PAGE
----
Wednesday, January 14, 2004

Why we shouldn't chemically castrate sex offenders

NZPols objects to my post on Phil Goff's interest in castrating sex-offenders, on the familiar Consequentialist basis of "if it works, why not do it?"

The answer, of course, is that it would be a gross violation of the subject's human rights. NZPols doesn't think that this matters, but as a liberal, I do. Axiomatic differences in ethical theories, I guess. Anyway, for people wondering why I'm objecting so violently to this, here's a quick outline:

Human rights (and, to a lesser extent, preference-based consequentialisms) are ultimately based on the idea that individual autonomy - "the capacity to be one's own person, to live one's life according to reasons and motives that are taken as one's own and not the product of manipulative or distorting external forces" - is valuable. In order to protect this autonomy, we enforce a wide sphere around the individual where the State is forbidden to interfere. Prohibitions on government interference in people's choices of religion or relationships, for example, exist because these things are vitally important to people's life-plans and their sense of self.

Before people get the wrong impression, I am not arguing that the autonomous choices of paedophiles to rape children must to be respected; Mill's principle that interference is justified in order to punish or prevent harm to others deals with that quite handily. What I am arguing however is that the respect for autonomy on which a liberal society is based necessarily entails that those punishments or preventative measures should interfere as little as practicable with a criminal's autonomy. So, we can imprison criminals, and offer them non-coecive rehabilitation, but we cannot (for example) forcibly brainwash them into being obedient, law-abiding citizens (even though the results would probably be better for everyone if we did).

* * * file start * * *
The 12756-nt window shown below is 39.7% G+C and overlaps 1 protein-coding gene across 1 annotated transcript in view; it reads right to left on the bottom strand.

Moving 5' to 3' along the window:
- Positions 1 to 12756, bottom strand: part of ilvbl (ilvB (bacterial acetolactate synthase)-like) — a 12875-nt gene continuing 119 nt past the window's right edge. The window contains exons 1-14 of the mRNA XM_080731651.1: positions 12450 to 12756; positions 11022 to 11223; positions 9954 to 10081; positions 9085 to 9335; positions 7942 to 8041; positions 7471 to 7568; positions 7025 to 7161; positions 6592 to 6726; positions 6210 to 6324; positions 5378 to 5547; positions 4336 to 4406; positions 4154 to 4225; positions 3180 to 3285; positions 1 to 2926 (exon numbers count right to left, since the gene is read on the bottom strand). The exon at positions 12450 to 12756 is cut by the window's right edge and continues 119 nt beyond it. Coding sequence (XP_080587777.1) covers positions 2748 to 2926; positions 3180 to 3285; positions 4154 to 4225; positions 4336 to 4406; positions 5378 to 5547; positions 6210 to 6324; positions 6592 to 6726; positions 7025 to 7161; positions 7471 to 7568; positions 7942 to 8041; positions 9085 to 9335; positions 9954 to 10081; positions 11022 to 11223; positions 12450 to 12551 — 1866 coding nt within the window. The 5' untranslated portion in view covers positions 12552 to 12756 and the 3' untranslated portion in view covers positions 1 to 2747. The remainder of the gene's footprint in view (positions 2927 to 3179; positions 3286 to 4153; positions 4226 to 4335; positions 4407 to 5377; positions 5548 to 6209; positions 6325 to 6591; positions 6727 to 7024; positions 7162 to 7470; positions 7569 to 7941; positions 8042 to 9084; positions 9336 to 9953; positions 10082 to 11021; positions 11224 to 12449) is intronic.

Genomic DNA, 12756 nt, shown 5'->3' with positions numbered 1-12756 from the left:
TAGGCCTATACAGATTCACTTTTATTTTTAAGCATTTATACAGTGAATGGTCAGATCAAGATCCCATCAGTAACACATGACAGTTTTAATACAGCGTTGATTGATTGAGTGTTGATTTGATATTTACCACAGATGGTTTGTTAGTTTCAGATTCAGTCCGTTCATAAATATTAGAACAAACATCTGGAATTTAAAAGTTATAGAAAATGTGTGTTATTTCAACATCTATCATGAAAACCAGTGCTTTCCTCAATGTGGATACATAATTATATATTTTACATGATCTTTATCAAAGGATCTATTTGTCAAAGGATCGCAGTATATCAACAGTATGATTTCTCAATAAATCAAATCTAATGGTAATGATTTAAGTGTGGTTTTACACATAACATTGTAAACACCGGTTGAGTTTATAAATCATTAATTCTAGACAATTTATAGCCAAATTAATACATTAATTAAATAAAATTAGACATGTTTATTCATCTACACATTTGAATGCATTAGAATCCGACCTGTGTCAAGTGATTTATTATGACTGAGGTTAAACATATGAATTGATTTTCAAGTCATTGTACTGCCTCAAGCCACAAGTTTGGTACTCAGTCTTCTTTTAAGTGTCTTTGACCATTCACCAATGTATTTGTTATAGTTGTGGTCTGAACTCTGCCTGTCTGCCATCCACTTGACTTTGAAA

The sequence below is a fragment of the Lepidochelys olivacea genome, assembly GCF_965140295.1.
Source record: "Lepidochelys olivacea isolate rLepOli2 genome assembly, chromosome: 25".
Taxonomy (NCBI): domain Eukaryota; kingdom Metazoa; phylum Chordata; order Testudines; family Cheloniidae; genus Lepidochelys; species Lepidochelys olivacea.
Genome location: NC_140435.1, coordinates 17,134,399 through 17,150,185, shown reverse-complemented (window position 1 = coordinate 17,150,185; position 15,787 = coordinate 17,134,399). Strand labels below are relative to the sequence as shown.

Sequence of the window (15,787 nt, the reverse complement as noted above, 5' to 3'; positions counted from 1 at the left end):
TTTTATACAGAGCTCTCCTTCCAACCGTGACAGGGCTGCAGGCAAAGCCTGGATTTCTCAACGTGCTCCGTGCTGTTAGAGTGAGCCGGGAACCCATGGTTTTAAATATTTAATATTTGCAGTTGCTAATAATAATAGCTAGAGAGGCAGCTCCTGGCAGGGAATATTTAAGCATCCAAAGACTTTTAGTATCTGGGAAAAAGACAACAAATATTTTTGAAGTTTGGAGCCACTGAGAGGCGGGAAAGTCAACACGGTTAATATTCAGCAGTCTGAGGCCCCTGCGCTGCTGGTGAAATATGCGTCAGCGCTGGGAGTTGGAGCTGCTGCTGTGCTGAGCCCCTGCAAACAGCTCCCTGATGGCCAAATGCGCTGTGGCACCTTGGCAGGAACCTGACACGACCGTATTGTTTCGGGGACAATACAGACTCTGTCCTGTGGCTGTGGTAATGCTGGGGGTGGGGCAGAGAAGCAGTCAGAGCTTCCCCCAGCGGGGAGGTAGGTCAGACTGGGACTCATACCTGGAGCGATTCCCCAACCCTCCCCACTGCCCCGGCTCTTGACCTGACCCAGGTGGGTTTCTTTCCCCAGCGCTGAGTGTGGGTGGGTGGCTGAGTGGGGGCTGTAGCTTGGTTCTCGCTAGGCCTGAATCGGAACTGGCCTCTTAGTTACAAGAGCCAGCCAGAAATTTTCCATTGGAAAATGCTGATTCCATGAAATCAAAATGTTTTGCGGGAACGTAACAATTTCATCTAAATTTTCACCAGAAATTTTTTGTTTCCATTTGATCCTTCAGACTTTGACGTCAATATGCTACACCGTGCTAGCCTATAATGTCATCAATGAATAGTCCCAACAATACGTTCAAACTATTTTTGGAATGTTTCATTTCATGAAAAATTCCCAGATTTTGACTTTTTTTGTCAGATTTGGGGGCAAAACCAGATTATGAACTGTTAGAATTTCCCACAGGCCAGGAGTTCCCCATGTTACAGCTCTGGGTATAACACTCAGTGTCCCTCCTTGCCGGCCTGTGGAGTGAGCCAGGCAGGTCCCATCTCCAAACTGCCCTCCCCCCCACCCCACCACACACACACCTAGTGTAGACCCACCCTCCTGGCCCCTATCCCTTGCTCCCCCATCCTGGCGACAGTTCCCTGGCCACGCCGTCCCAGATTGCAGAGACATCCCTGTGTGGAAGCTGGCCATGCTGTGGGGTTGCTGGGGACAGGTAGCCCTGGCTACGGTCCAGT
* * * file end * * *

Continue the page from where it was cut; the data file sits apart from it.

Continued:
Needless to say, forcible medical treatment - whether surgical or chemical - is about as invasive of individual autonomy as you can get. Forcible treatment to modify people's desires is even worse. I can think of no better example of treating people like animals - or, in Kant-speak, as means rather than ends - than that.

(Why the concern with the rights of sex offenders? Because human rights are by their nature universal, and in order to claim them for myself, I have to also defend them even for the worst among us. How is my stance on this different from my mocking Libertarians for their "blind worship of private property rights"? Because property is a tool, not a core human right...)